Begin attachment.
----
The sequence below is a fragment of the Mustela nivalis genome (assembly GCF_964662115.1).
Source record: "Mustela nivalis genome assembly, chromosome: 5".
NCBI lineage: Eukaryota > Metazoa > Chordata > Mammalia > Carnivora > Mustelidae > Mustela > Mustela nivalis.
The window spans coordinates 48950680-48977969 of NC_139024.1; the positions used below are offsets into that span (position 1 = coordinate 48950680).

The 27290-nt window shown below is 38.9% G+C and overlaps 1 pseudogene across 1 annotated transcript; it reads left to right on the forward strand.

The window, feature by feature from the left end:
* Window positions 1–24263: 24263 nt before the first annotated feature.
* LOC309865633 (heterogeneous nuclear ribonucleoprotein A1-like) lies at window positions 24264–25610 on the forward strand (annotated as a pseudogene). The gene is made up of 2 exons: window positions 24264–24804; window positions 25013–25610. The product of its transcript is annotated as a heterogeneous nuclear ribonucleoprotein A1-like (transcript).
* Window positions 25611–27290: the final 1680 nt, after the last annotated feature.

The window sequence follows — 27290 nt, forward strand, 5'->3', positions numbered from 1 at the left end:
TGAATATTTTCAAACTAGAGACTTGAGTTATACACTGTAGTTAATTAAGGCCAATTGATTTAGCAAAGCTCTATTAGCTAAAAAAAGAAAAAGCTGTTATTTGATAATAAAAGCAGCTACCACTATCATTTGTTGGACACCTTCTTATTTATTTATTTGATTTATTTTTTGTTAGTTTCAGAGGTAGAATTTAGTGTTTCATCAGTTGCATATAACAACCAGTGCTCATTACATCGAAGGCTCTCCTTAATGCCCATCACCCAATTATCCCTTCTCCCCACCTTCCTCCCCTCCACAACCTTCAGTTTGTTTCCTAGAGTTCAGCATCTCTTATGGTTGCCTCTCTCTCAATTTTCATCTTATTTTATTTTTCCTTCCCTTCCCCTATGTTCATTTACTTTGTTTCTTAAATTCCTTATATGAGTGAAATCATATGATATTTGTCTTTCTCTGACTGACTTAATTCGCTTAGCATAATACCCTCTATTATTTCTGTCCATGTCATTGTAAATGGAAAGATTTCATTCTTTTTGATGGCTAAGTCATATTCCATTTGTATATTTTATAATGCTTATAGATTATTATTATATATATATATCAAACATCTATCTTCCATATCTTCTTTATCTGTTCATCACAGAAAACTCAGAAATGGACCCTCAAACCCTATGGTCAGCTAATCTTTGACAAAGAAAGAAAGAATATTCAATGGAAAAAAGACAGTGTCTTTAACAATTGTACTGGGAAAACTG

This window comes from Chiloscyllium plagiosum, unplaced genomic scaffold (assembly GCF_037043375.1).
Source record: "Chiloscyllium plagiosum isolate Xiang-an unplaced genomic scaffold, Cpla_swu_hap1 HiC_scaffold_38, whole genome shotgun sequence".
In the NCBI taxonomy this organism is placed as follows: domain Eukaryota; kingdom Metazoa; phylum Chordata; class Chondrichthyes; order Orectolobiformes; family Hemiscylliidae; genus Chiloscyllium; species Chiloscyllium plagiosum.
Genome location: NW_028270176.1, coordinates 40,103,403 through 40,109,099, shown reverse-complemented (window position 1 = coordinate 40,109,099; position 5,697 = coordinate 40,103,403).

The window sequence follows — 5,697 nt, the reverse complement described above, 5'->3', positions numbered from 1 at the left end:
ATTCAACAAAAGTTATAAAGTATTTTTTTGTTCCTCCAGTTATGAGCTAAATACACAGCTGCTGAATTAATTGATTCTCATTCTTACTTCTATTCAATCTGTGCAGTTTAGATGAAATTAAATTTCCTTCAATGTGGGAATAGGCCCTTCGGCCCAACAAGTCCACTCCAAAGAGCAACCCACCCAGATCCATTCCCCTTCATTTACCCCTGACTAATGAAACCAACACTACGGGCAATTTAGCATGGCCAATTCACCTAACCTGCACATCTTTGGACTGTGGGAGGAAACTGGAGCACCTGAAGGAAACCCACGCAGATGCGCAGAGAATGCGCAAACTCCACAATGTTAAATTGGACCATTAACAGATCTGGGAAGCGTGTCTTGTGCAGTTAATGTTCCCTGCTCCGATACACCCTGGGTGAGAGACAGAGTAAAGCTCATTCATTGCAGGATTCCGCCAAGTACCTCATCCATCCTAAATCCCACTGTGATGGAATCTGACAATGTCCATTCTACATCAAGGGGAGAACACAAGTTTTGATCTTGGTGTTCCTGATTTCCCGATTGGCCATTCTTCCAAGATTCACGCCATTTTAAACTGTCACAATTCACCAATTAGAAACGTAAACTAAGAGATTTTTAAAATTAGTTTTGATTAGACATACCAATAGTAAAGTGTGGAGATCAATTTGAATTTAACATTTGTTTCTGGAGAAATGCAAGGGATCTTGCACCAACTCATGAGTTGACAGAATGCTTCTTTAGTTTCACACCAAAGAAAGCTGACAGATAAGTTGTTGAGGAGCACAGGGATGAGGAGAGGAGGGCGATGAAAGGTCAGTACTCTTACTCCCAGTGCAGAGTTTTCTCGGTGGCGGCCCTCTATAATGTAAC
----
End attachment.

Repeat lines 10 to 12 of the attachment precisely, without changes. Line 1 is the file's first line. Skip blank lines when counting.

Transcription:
The window sequence follows — 27290 nt, forward strand, 5'->3', positions numbered from 1 at the left end:
TGAATATTTTCAAACTAGAGACTTGAGTTATACACTGTAGTTAATTAAGGCCAATTGATTTAGCAAAGCTCTATTAGCTAAAAAAAGAAAAAGCTGTTATTTGATAATAAAAGCAGCTACCACTATCATTTGTTGGACACCTTCTTATTTATTTATTTGATTTATTTTTTGTTAGTTTCAGAGGTAGAATTTAGTGTTTCATCAGTTGCATATAACAACCAGTGCTCATTACATCGAAGGCTCTCCTTAATGCCCATCACCCAATTATCCCTTCTCCCCACCTTCCTCCCCTCCACAACCTTCAGTTTGTTTCCTAGAGTTCAGCATCTCTTATGGTTGCCTCTCTCTCAATTTTCATCTTATTTTATTTTTCCTTCCCTTCCCCTATGTTCATTTACTTTGTTTCTTAAATTCCTTATATGAGTGAAATCATATGATATTTGTCTTTCTCTGACTGACTTAATTCGCTTAGCATAATACCCTCTATTATTTCTGTCCATGTCATTGTAAATGGAAAGATTTCATTCTTTTTGATGGCTAAGTCATATTCCATTTGTATATTTTATAATGCTTATAGATTATTATTATATATATATATCAAACATCTATCTTCCATATCTTCTTTATCTGTTCATCACAGAAAACTCAGAAATGGACCCTCAAACCCTATGGTCAGCTAATCTTTGACAAAGAAAGAAAGAATATTCAATGGAAAAAAGACAGTGTCTTTAACAATTGTACTGGGAAAACTG

This window comes from Chiloscyllium plagiosum, unplaced genomic scaffold (assembly GCF_037043375.1).